MISSOULA — Having embraced life for 24,265 days, she is now rejoicing with the angels ...
Free-spirited .... sensitive, peaceful, part Gandhi — part Tinker Bell, a natural leader, bright, spiritual, giving, philosophical, an activist for the lowly and for a thousand worthy causes — a reflective side, a self-proclaimed Christian mystic, possessing an intuitive nature ... hard to wrap your arms around this loving gift to humanity.
Known as Chris in her early years, Christy in later years, Christine Rae Dodson Kearney passed away on July 23 in St. Patrick Hospital.
Born in Missoula on Feb 13, 1954, she attended Franklin and Hellgate High. As a senior in 1972, Christy was selected to participate in the writing of the new Montana state constitution. Upon graduation, she attended both U of M and MSU pursuing degrees in music and political science.
Feeling most at home in Missoula, she spent most of her life in the Garden City. Gifted with the voice of an angel, Christy shared this talent at many weddings, funerals, etc .... Whether it was social justice, women rights, protecting the environment, or ending nuclear proliferation, Christy was so often center stage at many rallies, lifting spirits with songs she wrote that inspired and emulated the cause. With her talents and energy, she was often referred to as the Joan Baez of Missoula.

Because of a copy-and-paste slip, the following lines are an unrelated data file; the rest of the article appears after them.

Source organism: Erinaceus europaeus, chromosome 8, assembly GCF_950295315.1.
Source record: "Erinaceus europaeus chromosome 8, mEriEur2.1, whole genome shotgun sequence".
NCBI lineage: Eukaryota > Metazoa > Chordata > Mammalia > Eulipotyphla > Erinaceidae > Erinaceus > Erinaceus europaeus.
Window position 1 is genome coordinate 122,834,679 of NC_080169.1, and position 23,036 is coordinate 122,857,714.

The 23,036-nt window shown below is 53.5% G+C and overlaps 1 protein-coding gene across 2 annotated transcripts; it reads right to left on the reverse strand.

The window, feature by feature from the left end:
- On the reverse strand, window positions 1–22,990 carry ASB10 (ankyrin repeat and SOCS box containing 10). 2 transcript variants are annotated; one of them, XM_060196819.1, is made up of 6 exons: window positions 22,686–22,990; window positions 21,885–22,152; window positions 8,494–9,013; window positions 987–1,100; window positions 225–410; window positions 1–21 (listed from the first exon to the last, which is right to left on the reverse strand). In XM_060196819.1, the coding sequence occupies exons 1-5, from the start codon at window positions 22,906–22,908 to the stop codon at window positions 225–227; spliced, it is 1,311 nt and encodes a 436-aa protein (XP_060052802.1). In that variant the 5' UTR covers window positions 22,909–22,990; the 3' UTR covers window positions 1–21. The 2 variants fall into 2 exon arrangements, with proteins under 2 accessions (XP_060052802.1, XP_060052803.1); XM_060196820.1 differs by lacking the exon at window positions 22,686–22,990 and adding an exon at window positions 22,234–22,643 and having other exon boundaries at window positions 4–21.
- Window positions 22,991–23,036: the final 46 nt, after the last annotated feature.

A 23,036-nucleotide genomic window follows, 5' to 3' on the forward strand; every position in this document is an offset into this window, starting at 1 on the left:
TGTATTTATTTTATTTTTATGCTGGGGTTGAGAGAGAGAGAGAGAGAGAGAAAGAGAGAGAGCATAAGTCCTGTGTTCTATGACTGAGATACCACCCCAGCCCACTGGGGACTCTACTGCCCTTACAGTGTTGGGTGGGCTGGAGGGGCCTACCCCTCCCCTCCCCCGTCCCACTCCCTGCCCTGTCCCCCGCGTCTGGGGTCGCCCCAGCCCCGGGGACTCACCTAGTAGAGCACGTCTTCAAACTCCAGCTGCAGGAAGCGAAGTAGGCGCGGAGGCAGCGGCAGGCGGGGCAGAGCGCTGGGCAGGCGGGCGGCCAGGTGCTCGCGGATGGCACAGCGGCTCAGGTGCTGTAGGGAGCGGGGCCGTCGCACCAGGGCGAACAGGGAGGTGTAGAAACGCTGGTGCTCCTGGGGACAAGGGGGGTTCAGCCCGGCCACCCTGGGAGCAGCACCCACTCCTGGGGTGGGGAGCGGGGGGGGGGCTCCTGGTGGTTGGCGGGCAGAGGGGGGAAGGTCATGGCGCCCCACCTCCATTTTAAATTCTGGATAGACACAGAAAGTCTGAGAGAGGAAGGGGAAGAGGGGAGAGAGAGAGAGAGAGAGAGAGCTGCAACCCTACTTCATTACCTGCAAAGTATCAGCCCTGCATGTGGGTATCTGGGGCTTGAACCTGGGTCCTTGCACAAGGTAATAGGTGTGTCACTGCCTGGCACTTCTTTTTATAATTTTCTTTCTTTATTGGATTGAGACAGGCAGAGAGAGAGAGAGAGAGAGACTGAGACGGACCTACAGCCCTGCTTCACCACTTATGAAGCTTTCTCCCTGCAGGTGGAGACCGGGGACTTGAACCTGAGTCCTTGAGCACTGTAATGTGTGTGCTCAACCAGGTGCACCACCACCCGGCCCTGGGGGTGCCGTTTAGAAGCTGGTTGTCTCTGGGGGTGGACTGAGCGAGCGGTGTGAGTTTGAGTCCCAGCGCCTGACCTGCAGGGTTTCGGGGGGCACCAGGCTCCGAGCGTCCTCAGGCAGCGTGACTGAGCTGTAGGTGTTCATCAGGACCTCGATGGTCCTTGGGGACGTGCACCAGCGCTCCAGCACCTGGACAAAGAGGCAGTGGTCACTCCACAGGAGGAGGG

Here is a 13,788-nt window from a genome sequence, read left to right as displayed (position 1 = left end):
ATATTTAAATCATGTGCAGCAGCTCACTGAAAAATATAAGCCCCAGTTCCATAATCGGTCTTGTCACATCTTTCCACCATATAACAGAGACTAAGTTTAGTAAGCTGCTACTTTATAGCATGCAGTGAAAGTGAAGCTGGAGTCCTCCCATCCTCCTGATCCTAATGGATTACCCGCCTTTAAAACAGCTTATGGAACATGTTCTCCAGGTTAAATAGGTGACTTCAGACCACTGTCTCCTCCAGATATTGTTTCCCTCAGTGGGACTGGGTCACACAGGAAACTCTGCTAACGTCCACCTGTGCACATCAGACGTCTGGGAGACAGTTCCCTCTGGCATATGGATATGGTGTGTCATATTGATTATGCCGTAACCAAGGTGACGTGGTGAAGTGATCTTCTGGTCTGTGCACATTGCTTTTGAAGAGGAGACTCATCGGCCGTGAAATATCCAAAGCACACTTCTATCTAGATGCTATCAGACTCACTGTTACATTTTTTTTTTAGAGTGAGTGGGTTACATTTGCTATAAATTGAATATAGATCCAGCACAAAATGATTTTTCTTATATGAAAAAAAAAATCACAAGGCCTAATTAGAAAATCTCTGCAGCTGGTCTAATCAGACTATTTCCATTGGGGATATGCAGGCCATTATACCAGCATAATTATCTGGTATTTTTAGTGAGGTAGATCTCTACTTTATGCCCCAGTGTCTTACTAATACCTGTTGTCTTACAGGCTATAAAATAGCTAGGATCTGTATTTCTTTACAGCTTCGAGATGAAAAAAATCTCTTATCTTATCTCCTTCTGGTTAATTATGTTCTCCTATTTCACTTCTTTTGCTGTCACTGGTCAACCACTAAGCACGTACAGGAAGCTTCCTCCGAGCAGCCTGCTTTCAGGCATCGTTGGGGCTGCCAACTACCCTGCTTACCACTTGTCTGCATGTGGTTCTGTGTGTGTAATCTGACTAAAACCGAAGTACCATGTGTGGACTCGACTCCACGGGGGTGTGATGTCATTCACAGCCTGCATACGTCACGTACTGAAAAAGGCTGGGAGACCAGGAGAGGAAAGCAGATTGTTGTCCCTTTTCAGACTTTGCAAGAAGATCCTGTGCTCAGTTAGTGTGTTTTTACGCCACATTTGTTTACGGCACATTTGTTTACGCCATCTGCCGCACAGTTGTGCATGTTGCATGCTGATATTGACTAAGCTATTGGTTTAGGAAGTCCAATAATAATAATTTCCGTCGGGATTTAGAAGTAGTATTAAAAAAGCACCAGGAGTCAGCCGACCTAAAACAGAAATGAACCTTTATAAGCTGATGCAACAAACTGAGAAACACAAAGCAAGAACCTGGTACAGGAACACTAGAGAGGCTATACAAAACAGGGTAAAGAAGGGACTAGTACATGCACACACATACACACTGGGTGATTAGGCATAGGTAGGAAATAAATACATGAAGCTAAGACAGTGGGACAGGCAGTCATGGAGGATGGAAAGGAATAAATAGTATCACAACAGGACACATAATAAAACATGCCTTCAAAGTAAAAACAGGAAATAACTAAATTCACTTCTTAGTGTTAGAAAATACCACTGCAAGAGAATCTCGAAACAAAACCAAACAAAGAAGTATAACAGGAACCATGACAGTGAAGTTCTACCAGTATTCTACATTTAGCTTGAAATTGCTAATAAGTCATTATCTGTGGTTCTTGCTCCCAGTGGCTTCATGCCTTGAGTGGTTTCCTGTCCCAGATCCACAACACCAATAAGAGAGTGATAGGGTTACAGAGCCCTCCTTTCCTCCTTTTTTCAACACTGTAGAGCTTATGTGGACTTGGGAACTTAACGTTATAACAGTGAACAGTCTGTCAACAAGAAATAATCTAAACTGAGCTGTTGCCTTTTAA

After attending college, Christy taught music at private schools and voice, piano and guitar lessons to many individuals. She motivated others to believe in themselves forming, for example, a choir of women who didn’t believe they could sing .... which led to their performance in the state capital rotunda.
Talented enough to reach for the stars with her amazing voice, what set her apart from others was how she presented a song to an audience. Each song had a meaning, purpose and soul, thus one had to be passionate with every syllable to fully give to the audience the spirit of the song. However for all she had to give the music world and having received many offers from musical agents from Europe to Nashville, to having U of M professors wishing to groom her for the Met, Christy had other plans (she didn’t wish to become famous).
Christy’s passion for music was superseded by her passion for knowledge and wisdom of scholars in many disciplines. Foremost of her passion was her love of God---- the prime reason to acquire knowledge was to share it with others; the main purpose of life was to love others, not oneself. In all these matters, Chris was gifted in engaging others in deep conversations meant to uplift or make one feel uncomfortable, asking, in either case for one to do some soul searching.
Christy impacted many lives. She was especially drawn to help children. Whether as a teacher, after school care attendant, or a Mary Poppins watching over the children of others, she was beloved by both parents and the children who were so fortunate to be swept into her magical sphere.